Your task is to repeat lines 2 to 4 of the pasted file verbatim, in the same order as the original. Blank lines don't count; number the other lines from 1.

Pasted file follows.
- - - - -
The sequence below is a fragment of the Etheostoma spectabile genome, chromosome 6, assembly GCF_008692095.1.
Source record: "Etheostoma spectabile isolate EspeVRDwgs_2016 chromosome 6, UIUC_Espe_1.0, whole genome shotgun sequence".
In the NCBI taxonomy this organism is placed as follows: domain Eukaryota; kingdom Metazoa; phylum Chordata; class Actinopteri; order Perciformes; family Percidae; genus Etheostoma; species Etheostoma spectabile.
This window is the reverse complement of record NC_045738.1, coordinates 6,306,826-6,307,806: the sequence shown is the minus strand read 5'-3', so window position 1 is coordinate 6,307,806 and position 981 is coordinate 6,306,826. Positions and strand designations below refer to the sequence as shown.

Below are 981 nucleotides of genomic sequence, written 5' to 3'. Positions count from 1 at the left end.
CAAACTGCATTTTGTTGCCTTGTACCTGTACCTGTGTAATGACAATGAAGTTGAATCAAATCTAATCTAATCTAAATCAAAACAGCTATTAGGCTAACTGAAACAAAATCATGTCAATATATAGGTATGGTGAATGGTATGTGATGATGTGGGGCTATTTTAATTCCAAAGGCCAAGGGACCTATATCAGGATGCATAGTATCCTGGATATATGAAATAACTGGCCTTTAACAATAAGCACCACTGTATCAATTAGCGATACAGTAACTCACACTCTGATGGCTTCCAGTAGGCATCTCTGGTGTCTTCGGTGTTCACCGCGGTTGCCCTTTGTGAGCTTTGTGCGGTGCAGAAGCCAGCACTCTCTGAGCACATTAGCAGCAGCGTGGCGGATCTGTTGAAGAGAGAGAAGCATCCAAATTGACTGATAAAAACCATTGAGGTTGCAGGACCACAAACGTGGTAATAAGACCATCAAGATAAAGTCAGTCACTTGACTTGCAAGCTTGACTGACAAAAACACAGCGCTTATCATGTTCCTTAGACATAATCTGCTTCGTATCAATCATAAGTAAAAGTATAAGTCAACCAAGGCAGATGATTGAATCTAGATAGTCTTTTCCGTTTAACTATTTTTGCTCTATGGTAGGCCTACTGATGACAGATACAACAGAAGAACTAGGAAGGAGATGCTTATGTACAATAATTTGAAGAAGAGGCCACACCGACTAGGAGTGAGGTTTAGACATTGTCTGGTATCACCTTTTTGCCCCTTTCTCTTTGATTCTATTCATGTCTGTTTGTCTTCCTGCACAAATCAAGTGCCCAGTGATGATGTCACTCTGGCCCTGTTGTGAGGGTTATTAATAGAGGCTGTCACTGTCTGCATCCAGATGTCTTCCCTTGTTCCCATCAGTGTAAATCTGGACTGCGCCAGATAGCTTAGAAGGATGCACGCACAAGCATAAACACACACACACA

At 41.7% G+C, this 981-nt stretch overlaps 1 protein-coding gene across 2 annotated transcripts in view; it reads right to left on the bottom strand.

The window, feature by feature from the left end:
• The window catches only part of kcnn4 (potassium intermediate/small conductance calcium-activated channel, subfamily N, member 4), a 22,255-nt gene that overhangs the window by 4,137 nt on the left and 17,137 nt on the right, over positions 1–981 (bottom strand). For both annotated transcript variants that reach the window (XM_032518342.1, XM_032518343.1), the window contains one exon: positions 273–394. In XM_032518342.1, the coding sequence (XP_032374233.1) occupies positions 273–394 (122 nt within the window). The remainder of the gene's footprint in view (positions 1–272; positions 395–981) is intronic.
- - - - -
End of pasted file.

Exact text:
Source record: "Etheostoma spectabile isolate EspeVRDwgs_2016 chromosome 6, UIUC_Espe_1.0, whole genome shotgun sequence".
In the NCBI taxonomy this organism is placed as follows: domain Eukaryota; kingdom Metazoa; phylum Chordata; class Actinopteri; order Perciformes; family Percidae; genus Etheostoma; species Etheostoma spectabile.
This window is the reverse complement of record NC_045738.1, coordinates 6,306,826-6,307,806: the sequence shown is the minus strand read 5'-3', so window position 1 is coordinate 6,307,806 and position 981 is coordinate 6,306,826. Positions and strand designations below refer to the sequence as shown.